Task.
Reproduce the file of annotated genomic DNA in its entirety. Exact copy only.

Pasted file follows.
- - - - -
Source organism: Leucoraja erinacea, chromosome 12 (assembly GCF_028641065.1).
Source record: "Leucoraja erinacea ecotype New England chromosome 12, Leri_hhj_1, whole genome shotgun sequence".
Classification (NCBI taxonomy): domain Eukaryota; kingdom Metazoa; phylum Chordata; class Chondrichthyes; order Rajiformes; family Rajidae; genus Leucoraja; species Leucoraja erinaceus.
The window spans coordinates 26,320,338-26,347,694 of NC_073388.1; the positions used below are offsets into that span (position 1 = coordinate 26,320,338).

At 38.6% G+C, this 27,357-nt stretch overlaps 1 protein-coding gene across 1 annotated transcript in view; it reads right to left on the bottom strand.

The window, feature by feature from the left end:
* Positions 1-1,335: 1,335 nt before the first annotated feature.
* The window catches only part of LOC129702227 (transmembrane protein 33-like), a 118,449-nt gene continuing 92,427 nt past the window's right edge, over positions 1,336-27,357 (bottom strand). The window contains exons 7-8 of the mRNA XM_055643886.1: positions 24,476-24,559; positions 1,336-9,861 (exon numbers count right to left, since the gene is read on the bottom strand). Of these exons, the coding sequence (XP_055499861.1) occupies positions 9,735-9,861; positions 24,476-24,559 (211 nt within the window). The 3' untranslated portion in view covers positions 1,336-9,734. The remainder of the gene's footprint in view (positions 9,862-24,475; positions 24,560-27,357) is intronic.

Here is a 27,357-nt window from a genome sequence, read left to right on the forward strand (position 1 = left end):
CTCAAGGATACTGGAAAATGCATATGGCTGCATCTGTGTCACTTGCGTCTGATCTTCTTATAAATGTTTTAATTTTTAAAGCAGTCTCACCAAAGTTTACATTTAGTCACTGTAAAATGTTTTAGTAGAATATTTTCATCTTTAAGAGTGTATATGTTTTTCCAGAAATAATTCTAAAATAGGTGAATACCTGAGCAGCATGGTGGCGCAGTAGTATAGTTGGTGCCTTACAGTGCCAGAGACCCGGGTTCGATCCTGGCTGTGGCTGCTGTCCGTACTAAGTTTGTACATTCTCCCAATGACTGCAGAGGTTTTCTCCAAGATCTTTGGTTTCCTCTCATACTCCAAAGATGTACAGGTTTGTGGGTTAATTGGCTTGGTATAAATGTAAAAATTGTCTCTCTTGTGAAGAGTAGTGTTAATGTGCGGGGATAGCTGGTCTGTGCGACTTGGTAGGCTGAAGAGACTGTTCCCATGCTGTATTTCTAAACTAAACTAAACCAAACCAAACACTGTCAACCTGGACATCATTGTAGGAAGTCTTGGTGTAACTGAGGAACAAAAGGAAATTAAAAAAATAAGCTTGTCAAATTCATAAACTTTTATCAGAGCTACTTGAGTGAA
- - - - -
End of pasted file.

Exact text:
Source organism: Leucoraja erinacea, chromosome 12 (assembly GCF_028641065.1).
Source record: "Leucoraja erinacea ecotype New England chromosome 12, Leri_hhj_1, whole genome shotgun sequence".
Classification (NCBI taxonomy): domain Eukaryota; kingdom Metazoa; phylum Chordata; class Chondrichthyes; order Rajiformes; family Rajidae; genus Leucoraja; species Leucoraja erinaceus.
The window spans coordinates 26,320,338-26,347,694 of NC_073388.1; the positions used below are offsets into that span (position 1 = coordinate 26,320,338).

At 38.6% G+C, this 27,357-nt stretch overlaps 1 protein-coding gene across 1 annotated transcript in view; it reads right to left on the bottom strand.

The window, feature by feature from the left end:
* Positions 1-1,335: 1,335 nt before the first annotated feature.
* The window catches only part of LOC129702227 (transmembrane protein 33-like), a 118,449-nt gene continuing 92,427 nt past the window's right edge, over positions 1,336-27,357 (bottom strand). The window contains exons 7-8 of the mRNA XM_055643886.1: positions 24,476-24,559; positions 1,336-9,861 (exon numbers count right to left, since the gene is read on the bottom strand). Of these exons, the coding sequence (XP_055499861.1) occupies positions 9,735-9,861; positions 24,476-24,559 (211 nt within the window). The 3' untranslated portion in view covers positions 1,336-9,734. The remainder of the gene's footprint in view (positions 9,862-24,475; positions 24,560-27,357) is intronic.

Here is a 27,357-nt window from a genome sequence, read left to right on the forward strand (position 1 = left end):
CTCAAGGATACTGGAAAATGCATATGGCTGCATCTGTGTCACTTGCGTCTGATCTTCTTATAAATGTTTTAATTTTTAAAGCAGTCTCACCAAAGTTTACATTTAGTCACTGTAAAATGTTTTAGTAGAATATTTTCATCTTTAAGAGTGTATATGTTTTTCCAGAAATAATTCTAAAATAGGTGAATACCTGAGCAGCATGGTGGCGCAGTAGTATAGTTGGTGCCTTACAGTGCCAGAGACCCGGGTTCGATCCTGGCTGTGGCTGCTGTCCGTACTAAGTTTGTACATTCTCCCAATGACTGCAGAGGTTTTCTCCAAGATCTTTGGTTTCCTCTCATACTCCAAAGATGTACAGGTTTGTGGGTTAATTGGCTTGGTATAAATGTAAAAATTGTCTCTCTTGTGAAGAGTAGTGTTAATGTGCGGGGATAGCTGGTCTGTGCGACTTGGTAGGCTGAAGAGACTGTTCCCATGCTGTATTTCTAAACTAAACTAAACCAAACCAAACACTGTCAACCTGGACATCATTGTAGGAAGTCTTGGTGTAACTGAGGAACAAAAGGAAATTAAAAAAATAAGCTTGTCAAATTCATAAACTTTTATCAGAGCTACTTGAGTGAA